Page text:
Perhaps even more importantly, it appears likely that the Senate will be held by Republicans for the next decade. While Republicans appear to lose 2-3 seats right now in the Senate** (Santorum, Chafee/Burns/Talent) I think it's probably more likely that the GOP will have the Senate majority for most of the next decade. It's pretty key to be in the majority (though more so in the House than the Senate).
Last, reputation. Cornyn had more influence early in his freshman term than is normal. Granted, much of that influence was due to close relations with the White House. Granted also that most of that influence was on national issues, not on Texas-specific issues. Yet Cornyn's reputation is more of a hard-working serious legislator than that of a political grandstander. Or, if you prefer the old political metaphor, work-horse instead of a show-horse.
So, all-in-all, I would think that the threat of losing Hutchison in the Senate would probably weigh in Cornyn's favor. But then again, Burka probably has a better sense of the political establishment than I do. So maybe I'm wrong.
** There's still plenty of time for this to change. I'm cautiously optimistic that it will and I think that Republicans actually have more potential sleeper candidates right now (yeah, sorry, I have a hard time taking folks like Jim Webb too seriously), despite the lackluster candidate recruitment by NRSC Chair Liddy Dole.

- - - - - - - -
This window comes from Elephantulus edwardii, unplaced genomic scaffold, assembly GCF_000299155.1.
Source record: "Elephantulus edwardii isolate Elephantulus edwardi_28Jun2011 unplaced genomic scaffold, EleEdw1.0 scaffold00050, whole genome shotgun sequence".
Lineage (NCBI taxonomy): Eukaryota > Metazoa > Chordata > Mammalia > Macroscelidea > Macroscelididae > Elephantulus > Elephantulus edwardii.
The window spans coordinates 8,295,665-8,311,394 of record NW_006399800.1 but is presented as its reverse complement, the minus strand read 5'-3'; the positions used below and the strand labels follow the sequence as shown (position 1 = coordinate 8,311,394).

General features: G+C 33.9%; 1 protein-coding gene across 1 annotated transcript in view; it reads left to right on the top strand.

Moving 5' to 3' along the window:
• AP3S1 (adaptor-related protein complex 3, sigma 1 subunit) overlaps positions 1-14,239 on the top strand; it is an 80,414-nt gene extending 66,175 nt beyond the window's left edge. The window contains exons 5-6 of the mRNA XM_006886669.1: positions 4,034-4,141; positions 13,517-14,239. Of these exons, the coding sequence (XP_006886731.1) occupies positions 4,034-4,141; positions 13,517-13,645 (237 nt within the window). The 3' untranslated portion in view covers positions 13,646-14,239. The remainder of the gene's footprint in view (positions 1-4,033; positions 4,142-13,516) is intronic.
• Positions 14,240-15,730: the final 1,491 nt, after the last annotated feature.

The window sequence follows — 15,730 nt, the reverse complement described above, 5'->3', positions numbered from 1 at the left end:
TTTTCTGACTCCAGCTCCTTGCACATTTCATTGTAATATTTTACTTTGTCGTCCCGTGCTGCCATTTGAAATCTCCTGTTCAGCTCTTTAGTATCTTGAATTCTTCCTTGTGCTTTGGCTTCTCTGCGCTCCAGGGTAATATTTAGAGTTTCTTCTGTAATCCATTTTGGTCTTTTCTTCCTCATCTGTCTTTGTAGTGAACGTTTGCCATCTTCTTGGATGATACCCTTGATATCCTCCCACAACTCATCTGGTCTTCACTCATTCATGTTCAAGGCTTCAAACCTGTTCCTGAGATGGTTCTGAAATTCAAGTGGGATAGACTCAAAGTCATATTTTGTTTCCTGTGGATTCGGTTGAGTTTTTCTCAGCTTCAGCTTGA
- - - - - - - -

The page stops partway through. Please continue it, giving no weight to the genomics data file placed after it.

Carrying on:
If White continues with his current priorities (as opposed to tackling crime and HPD's manpower shortage), it's going to be tough for him to win a statewide race. A white urban Democrat who can be portrayed as soft on crime is going to have a tough time of it against a credible Republican in Texas.
Burka doesn't seem to be big into approving comments. Not a single one has been approved yet. Maybe he'll get the hang of it. Or then again, it's Burka. He may be more interested in seeing his own words in print than any responses. :)
I agree with many of your substantive criticisms about Bill White's policies (eg not enough cops, counter-productive revenue earning red-light camera programs, unnecessary and regressive Safeclear). But it seems to me that the Chronicle will determine the conventional wisdom, and I think it's not too controversial to say that the Chronicle is Bill White's biggest supporter.
If so, it seems to me that White can only be attacked based on an increase in crime rates which White/Chronicle will (somewhat dubiously) spin as being because of Katrina.
So yeah, I don't think White has done a very good job on crime. But politically, I'm not sure he's been hurt.
Also, Burka has since approved plenty of comments, including ones I probably wouldn't approve. ;)
But it seems to me that the Chronicle will determine the conventional wisdom, and I think it's not too controversial to say that the Chronicle is Bill White's biggest supporter.
White's Republican opponent will be more of a player in determining statewide conventional wisdom than the Chronicle, which nobody outside of Houston reads. Assuming that opponent is funded -- and I don't know why anyone would assume otherwise -- White will be defined as what he is: indifferent to skyrocketing crime in Houston while pursuing pie-in-the-sky projects like muni wifi.
Our good friend Google is going to make that case WAY too easy to chronicle(no pun intended!) for some opposition research guy, who will probably charge his client way too much for the info. :)